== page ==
For ease of management, registration of franchise has gone hi-tech in China. A franchisor can directly fill out items (1)—(3) on the Chinese version of the Ministry of Commerce website:, the rest of the items can be submitted on the same site in PDF format. But in order to start the process, a franchisor has to create an account and password. The English version of the website does not yet have the registration management data base running yet as of May 16, 2007, but the laws have gone into effect for 16 days. Navigating the Ministry of Commerce website is not exactly a breeze even for the author whose native language is Mandarin Chinese. Therefore, a attempting to register in the Chinese government database could present considerable difficulties to a foreign franchisor who has limited knowledge of the Chinese language.

In the unfortunate event that a registering agency finds deficiency in registration documents, the franchisor may be required to submit additional supplemental materials seven days following the initial round of registration. And if the franchisor submits materials as requested by the agency, the agency, according to Article Ten of the Registration Guidelines, is required to register the franchise within ten days of the submission of additional materials. Given the time difference, vast geographical distance, and language barriers, it might in reality take longer than ten days if a problem occurs in the registration process unless the foreign franchisor has local counsel inside China.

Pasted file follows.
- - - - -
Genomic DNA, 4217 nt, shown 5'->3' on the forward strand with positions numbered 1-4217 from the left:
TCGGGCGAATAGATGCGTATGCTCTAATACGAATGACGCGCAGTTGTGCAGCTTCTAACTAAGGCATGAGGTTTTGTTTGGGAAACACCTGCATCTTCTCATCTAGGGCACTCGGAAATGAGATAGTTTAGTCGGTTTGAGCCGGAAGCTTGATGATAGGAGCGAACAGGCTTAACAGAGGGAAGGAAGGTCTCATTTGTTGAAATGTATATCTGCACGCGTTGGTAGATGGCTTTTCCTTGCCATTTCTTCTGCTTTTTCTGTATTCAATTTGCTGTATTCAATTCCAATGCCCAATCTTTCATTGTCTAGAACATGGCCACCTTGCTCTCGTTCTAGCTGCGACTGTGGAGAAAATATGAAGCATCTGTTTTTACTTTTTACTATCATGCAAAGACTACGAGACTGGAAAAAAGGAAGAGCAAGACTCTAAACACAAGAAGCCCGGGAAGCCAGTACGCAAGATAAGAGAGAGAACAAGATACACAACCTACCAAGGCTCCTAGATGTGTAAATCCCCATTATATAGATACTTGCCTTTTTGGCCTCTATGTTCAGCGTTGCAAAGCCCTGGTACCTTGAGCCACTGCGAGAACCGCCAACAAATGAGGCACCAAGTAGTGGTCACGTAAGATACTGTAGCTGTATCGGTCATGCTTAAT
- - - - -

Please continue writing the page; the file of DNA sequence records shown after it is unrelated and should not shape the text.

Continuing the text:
D. Changes after Registration

A registered franchisor is also required to file changes and annual reports with the registering agency. Article Seven of the Registration Guidelines mandates that “with respect to changes to information provided in the registration, a franchisor shall petition the registering agency to amend such changes within thirty days of such changes.” (Emphasis added) “Changes” are not modified by any adjectives, therefore, it means any changes, material or immaterial. It seems, undoubtedly, very burdensome to amend any changes with the registering agency. However, the critical word “petition” might be the word that decreases the burden to amend. After changes occur in the franchise system, the franchisor should petition the agency to amend. It is up to the agency to either grant the petition or deny the petition to amend. Logically, if the petition is granted, then amendment becomes mandatory; if not, amendment would be unnecessary. Of course, absent a clear and transparent demonstration of the standards to be used by the agency in its evaluation of the petitions, the franchisors would not know what types of changes ought to be amended and what not to.

Franchisors’ annual report filing seems less problematic than amendments. The bright line rule requires an annual filing before March 31. Article Eight of the Registration Guidelines states that the annual filing report should include basic information regarding new, cancelled, renewed or amended franchise contracts in the past year. Even though the law does not require that amended contracts be offered to future prospective franchisees, the annual filings become public information listed in the Ministry of Commerce website, which is easily accessible for any interested prospective franchisees.

Franchise in China--Opportunities & Challenges Come Along with the New Law (I)

Franchisor Disclosures

A. Timing of Disclosure